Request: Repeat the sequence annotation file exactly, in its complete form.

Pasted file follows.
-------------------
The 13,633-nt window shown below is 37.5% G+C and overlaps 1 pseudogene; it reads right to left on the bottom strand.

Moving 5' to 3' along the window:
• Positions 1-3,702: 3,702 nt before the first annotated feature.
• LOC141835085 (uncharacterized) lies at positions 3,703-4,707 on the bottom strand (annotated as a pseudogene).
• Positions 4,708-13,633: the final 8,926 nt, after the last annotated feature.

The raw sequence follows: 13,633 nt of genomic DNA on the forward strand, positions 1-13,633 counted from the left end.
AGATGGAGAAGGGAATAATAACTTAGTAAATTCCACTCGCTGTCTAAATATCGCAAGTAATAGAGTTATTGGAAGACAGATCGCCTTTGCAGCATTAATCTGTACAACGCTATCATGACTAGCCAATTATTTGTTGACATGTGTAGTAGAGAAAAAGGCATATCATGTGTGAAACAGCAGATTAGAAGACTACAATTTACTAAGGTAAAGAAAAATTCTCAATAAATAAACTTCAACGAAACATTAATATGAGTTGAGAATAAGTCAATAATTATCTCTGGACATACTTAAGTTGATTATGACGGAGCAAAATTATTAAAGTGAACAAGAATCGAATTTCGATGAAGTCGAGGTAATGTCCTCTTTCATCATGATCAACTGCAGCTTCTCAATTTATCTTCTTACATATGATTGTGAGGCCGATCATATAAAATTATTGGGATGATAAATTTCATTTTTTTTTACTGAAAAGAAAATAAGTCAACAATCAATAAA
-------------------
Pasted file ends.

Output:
The 13,633-nt window shown below is 37.5% G+C and overlaps 1 pseudogene; it reads right to left on the bottom strand.

Moving 5' to 3' along the window:
• Positions 1-3,702: 3,702 nt before the first annotated feature.
• LOC141835085 (uncharacterized) lies at positions 3,703-4,707 on the bottom strand (annotated as a pseudogene).
• Positions 4,708-13,633: the final 8,926 nt, after the last annotated feature.

The raw sequence follows: 13,633 nt of genomic DNA on the forward strand, positions 1-13,633 counted from the left end.
AGATGGAGAAGGGAATAATAACTTAGTAAATTCCACTCGCTGTCTAAATATCGCAAGTAATAGAGTTATTGGAAGACAGATCGCCTTTGCAGCATTAATCTGTACAACGCTATCATGACTAGCCAATTATTTGTTGACATGTGTAGTAGAGAAAAAGGCATATCATGTGTGAAACAGCAGATTAGAAGACTACAATTTACTAAGGTAAAGAAAAATTCTCAATAAATAAACTTCAACGAAACATTAATATGAGTTGAGAATAAGTCAATAATTATCTCTGGACATACTTAAGTTGATTATGACGGAGCAAAATTATTAAAGTGAACAAGAATCGAATTTCGATGAAGTCGAGGTAATGTCCTCTTTCATCATGATCAACTGCAGCTTCTCAATTTATCTTCTTACATATGATTGTGAGGCCGATCATATAAAATTATTGGGATGATAAATTTCATTTTTTTTTACTGAAAAGAAAATAAGTCAACAATCAATAAA